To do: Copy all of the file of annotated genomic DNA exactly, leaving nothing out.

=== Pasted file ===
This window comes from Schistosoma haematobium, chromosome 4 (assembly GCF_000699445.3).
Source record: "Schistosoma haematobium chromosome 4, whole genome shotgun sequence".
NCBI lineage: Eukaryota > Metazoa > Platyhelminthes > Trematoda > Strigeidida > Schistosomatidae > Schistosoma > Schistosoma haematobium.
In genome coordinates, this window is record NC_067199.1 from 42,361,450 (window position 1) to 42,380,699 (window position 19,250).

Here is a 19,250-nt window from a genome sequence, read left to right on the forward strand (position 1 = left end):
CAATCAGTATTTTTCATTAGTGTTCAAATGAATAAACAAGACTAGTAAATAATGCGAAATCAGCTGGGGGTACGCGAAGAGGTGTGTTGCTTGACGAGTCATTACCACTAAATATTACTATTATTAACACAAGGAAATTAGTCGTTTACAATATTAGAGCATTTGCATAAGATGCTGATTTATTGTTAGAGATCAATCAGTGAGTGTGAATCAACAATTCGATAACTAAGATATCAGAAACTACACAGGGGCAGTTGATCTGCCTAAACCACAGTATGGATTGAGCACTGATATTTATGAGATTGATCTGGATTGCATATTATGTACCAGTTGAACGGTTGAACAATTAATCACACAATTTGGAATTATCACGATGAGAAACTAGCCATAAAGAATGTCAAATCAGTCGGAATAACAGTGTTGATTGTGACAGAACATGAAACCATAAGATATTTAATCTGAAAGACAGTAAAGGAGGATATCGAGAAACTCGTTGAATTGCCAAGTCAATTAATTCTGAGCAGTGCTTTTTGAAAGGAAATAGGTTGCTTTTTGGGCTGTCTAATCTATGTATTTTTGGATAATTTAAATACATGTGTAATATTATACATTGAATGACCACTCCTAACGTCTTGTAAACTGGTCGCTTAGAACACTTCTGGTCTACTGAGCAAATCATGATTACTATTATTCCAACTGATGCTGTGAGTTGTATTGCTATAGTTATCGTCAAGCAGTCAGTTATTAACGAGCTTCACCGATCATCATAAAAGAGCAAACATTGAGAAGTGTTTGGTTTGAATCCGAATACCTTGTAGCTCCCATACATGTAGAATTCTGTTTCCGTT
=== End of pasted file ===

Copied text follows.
This window comes from Schistosoma haematobium, chromosome 4 (assembly GCF_000699445.3).
Source record: "Schistosoma haematobium chromosome 4, whole genome shotgun sequence".
NCBI lineage: Eukaryota > Metazoa > Platyhelminthes > Trematoda > Strigeidida > Schistosomatidae > Schistosoma > Schistosoma haematobium.
In genome coordinates, this window is record NC_067199.1 from 42,361,450 (window position 1) to 42,380,699 (window position 19,250).

Here is a 19,250-nt window from a genome sequence, read left to right on the forward strand (position 1 = left end):
CAATCAGTATTTTTCATTAGTGTTCAAATGAATAAACAAGACTAGTAAATAATGCGAAATCAGCTGGGGGTACGCGAAGAGGTGTGTTGCTTGACGAGTCATTACCACTAAATATTACTATTATTAACACAAGGAAATTAGTCGTTTACAATATTAGAGCATTTGCATAAGATGCTGATTTATTGTTAGAGATCAATCAGTGAGTGTGAATCAACAATTCGATAACTAAGATATCAGAAACTACACAGGGGCAGTTGATCTGCCTAAACCACAGTATGGATTGAGCACTGATATTTATGAGATTGATCTGGATTGCATATTATGTACCAGTTGAACGGTTGAACAATTAATCACACAATTTGGAATTATCACGATGAGAAACTAGCCATAAAGAATGTCAAATCAGTCGGAATAACAGTGTTGATTGTGACAGAACATGAAACCATAAGATATTTAATCTGAAAGACAGTAAAGGAGGATATCGAGAAACTCGTTGAATTGCCAAGTCAATTAATTCTGAGCAGTGCTTTTTGAAAGGAAATAGGTTGCTTTTTGGGCTGTCTAATCTATGTATTTTTGGATAATTTAAATACATGTGTAATATTATACATTGAATGACCACTCCTAACGTCTTGTAAACTGGTCGCTTAGAACACTTCTGGTCTACTGAGCAAATCATGATTACTATTATTCCAACTGATGCTGTGAGTTGTATTGCTATAGTTATCGTCAAGCAGTCAGTTATTAACGAGCTTCACCGATCATCATAAAAGAGCAAACATTGAGAAGTGTTTGGTTTGAATCCGAATACCTTGTAGCTCCCATACATGTAGAATTCTGTTTCCGTT